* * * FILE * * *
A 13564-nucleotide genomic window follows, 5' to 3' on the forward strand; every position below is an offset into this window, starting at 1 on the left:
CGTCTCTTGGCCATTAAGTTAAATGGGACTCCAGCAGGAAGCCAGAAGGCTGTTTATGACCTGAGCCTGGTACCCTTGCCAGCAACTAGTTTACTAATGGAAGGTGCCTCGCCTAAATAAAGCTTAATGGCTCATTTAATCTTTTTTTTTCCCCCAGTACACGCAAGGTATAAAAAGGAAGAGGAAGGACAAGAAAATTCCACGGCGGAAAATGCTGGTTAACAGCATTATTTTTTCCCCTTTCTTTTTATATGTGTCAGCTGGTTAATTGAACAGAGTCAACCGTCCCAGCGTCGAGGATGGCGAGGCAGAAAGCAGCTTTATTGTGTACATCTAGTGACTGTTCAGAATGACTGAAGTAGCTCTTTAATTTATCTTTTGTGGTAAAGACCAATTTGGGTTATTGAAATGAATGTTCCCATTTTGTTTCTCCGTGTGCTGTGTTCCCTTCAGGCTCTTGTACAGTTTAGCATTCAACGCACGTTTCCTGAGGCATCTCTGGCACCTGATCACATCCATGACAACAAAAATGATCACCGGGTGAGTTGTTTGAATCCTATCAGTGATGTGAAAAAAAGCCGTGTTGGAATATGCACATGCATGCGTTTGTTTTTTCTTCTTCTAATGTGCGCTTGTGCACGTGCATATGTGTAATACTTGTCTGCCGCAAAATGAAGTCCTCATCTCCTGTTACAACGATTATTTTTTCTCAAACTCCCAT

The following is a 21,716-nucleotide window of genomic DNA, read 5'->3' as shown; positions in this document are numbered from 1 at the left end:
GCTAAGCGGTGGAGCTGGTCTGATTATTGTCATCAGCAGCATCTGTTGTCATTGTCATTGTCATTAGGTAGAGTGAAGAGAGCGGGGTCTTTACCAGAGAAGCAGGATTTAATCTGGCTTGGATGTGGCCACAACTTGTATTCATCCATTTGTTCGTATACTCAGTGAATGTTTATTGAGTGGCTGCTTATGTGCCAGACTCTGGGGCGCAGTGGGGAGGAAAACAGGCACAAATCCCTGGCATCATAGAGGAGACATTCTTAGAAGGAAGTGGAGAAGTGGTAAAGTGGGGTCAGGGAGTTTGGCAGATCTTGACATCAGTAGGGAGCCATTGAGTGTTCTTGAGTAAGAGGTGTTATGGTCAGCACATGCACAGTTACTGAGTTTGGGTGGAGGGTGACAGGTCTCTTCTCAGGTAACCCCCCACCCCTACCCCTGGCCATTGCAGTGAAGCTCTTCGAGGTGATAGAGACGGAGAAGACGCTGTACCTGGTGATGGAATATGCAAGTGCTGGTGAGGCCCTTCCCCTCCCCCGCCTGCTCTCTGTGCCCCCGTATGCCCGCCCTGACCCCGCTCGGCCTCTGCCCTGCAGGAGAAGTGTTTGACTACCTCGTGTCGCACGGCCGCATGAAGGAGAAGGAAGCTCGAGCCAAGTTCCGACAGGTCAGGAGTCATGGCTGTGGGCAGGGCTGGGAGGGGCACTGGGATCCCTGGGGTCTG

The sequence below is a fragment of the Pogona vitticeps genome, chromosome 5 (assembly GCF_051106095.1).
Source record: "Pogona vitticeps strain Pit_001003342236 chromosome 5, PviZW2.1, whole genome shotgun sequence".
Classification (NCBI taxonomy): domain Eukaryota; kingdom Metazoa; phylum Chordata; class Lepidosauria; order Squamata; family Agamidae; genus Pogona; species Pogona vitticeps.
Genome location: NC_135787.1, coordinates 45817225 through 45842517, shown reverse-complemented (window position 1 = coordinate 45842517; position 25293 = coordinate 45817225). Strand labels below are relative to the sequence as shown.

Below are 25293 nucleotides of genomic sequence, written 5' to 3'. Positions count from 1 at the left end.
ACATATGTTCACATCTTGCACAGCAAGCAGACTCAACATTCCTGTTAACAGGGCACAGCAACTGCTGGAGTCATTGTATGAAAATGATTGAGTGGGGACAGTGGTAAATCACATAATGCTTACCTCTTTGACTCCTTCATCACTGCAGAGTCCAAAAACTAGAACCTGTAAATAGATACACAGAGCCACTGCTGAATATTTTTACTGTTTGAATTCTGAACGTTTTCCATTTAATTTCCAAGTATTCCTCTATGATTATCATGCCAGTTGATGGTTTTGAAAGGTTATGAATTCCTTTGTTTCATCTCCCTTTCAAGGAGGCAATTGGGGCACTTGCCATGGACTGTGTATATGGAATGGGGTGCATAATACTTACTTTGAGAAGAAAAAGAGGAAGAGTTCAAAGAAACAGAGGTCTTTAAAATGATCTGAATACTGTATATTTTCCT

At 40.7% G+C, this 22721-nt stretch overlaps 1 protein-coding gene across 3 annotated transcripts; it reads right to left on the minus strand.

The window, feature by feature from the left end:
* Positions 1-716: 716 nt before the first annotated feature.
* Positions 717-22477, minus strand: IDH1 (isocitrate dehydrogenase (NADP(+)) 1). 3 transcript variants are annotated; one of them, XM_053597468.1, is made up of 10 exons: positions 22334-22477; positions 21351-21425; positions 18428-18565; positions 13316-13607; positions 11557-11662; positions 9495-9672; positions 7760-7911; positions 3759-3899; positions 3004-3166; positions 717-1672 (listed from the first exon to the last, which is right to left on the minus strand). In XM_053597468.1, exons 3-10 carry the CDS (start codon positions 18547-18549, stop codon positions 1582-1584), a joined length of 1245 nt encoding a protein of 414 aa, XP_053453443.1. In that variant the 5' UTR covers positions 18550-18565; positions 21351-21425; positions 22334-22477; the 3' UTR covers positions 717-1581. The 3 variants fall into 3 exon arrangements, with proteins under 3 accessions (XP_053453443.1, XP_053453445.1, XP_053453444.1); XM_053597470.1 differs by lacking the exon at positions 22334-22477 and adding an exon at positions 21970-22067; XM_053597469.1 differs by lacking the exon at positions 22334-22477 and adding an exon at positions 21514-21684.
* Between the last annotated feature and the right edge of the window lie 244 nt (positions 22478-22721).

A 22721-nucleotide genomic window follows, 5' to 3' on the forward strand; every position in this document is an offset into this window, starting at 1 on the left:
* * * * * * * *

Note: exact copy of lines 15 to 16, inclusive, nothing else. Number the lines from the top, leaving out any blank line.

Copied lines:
* Between the last annotated feature and the right edge of the window lie 244 nt (positions 22478-22721).

A 22721-nucleotide genomic window follows, 5' to 3' on the forward strand; every position in this document is an offset into this window, starting at 1 on the left: